Old Salem had one of the earliest piped water systems which transported spring water from the northwest of Salem via gravity and wooden pipes fastened together with iron collars into cisterns and wells throughout the town. Water was then piped into the town’s homes where the kitchen’s had plumbing. The Moravians also employed rainwater cisterns and dug wells on individual properties. It’s no wonder George Washington visited in 1791 to collect and bring back such ideas to Mt.Vernon.

old-salem-tile Roof tiles made in the pottery workshop.

The Tavern in Old Salem
Part of my peek into Moravian history included lunch the Tavern in Old Salem, whose seasonal menu replicates original recipes with ingredients harvested a stone’s throw from the kitchen. Built in 1816 as an annex to the original 1784 Tavern, current owners, Rick and Lori Keiper and their sons Jared and Jordan serve dishes inspired by 19th century Moravian family cooking but with a contemporary twist.

old-salem-peach-salad Griddled Peach, Candy Pecan & Goat Cheese Salad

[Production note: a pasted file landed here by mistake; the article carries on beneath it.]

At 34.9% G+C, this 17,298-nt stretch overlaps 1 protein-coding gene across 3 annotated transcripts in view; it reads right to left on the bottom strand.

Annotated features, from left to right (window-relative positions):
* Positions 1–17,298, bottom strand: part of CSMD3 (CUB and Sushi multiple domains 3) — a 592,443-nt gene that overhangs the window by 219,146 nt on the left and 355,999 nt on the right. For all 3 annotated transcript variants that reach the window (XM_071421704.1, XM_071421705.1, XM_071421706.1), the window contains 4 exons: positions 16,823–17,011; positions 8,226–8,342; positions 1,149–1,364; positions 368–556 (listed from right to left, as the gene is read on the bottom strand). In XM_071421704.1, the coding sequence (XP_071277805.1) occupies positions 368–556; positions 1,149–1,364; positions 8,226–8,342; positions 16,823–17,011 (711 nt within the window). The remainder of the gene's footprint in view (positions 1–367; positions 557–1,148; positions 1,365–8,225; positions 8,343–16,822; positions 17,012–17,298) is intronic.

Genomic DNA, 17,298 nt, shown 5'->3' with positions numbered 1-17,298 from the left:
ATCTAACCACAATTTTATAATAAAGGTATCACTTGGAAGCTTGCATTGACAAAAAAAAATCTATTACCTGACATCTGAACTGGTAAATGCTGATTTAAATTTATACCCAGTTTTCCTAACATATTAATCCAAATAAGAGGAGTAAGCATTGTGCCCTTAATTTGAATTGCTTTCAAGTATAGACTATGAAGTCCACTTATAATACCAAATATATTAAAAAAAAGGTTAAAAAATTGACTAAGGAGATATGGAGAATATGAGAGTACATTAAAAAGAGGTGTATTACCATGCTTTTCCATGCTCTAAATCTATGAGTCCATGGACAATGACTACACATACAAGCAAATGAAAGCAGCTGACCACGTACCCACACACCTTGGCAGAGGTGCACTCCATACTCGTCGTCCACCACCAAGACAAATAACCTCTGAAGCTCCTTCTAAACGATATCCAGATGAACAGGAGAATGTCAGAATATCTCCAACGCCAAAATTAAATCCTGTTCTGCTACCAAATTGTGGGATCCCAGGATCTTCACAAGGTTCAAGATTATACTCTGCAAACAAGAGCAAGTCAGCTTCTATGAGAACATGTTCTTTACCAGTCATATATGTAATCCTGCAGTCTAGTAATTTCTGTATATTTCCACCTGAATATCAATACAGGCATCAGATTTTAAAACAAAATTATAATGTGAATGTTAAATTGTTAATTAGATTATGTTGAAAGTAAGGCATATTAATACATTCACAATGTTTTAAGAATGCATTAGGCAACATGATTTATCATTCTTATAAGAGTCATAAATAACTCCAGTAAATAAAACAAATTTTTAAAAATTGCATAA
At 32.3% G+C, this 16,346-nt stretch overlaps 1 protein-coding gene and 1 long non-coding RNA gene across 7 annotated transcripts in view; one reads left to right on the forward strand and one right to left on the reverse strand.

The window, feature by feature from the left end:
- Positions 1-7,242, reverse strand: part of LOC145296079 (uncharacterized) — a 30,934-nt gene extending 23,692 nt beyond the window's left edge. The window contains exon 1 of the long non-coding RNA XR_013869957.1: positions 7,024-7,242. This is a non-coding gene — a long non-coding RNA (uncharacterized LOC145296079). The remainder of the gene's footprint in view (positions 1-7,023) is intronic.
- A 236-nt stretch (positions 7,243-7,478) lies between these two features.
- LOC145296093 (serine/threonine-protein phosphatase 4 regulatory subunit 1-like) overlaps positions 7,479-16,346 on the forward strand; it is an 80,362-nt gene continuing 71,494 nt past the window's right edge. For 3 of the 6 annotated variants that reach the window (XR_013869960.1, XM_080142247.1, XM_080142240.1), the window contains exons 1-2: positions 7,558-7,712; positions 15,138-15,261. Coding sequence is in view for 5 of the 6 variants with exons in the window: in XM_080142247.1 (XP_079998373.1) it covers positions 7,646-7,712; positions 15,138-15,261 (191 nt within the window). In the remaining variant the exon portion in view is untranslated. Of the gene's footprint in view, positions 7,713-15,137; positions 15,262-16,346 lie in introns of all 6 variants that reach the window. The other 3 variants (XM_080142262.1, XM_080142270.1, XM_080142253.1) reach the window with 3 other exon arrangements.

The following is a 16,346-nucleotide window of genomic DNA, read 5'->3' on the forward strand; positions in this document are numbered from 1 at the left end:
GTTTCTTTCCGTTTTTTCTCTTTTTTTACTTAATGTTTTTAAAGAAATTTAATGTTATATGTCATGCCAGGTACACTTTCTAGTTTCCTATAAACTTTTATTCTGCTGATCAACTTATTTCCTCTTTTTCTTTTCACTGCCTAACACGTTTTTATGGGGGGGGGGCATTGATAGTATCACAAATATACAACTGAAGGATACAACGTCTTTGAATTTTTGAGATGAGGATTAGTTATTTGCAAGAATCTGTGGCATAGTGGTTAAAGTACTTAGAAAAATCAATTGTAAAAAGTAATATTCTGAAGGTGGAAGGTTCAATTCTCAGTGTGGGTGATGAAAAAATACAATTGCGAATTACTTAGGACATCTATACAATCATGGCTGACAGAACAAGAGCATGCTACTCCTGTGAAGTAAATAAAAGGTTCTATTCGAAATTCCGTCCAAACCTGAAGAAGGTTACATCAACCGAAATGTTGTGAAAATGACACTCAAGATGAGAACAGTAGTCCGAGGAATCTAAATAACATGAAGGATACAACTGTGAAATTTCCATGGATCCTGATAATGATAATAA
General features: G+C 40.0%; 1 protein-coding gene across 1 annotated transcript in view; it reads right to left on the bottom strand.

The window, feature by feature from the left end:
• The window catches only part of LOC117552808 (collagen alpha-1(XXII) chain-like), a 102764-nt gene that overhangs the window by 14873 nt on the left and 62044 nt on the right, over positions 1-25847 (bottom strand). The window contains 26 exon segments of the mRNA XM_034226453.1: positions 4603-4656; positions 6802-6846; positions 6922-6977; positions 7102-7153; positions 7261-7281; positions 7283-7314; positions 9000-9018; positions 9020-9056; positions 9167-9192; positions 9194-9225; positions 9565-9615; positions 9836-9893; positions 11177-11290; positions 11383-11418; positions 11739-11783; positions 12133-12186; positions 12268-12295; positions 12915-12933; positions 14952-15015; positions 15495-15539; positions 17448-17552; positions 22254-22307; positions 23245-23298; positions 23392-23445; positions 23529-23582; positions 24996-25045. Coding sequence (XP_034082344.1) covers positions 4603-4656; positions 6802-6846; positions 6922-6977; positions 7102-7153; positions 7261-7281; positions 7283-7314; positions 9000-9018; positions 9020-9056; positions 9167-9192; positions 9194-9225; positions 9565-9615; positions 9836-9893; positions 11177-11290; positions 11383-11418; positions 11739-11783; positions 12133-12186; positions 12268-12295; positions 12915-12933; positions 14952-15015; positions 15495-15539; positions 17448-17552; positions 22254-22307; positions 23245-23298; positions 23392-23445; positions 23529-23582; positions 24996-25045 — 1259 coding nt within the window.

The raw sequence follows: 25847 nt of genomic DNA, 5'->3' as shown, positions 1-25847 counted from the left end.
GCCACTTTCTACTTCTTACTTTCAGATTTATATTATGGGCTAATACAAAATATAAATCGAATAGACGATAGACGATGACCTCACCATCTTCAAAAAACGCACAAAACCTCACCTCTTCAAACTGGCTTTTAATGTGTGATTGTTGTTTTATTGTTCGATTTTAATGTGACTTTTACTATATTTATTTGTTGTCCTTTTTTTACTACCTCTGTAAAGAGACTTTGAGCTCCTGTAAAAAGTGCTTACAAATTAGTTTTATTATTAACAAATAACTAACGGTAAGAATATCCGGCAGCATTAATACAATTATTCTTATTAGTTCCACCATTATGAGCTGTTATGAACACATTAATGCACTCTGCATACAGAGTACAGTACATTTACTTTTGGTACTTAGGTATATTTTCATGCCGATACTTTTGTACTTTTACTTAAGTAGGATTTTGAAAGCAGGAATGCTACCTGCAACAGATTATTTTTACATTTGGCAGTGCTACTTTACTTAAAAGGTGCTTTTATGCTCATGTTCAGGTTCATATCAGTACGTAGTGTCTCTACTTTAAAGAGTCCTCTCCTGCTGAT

The family uses local herbs from Old Salem’s gardens to flavor dishes such as the Tavern’s griddled peach salad drizzled with house fig vinaigrette and its famous Moravian Chicken Pie.

old-salem-chicken-pie Tavern’s Moravian Chicken Pie

I’m not a chicken pie fan, having been forced as a child to sit at the dinner table until I finished the frozen Swanson’s one my mother served (I never finished it.) A savory combination of chicken blended with mashed red skin potatoes, green beans and a light chicken gravy, the Moravian incarnation was delicious and bore no resemblance to the pre-packaged chicken pie of my youth. 

pecan-bourbon-pie-tavern-old-salem  Lori’s Bourbon-Pecan Pie, photo via Tavern at Old Salem.

It was a three pie day at the Tavern. After the chicken pie, I was lured into to sampling the Heirloom Tomato and Goat Cheese Pie. Less a pie than a layered lasagne-like dish with a tad of crust, the dish was a delicious segue into a conversation about how the Moravians once believed, as others did in those days, that tomatoes were poisonous. Read on, because I’ll tell that tale later.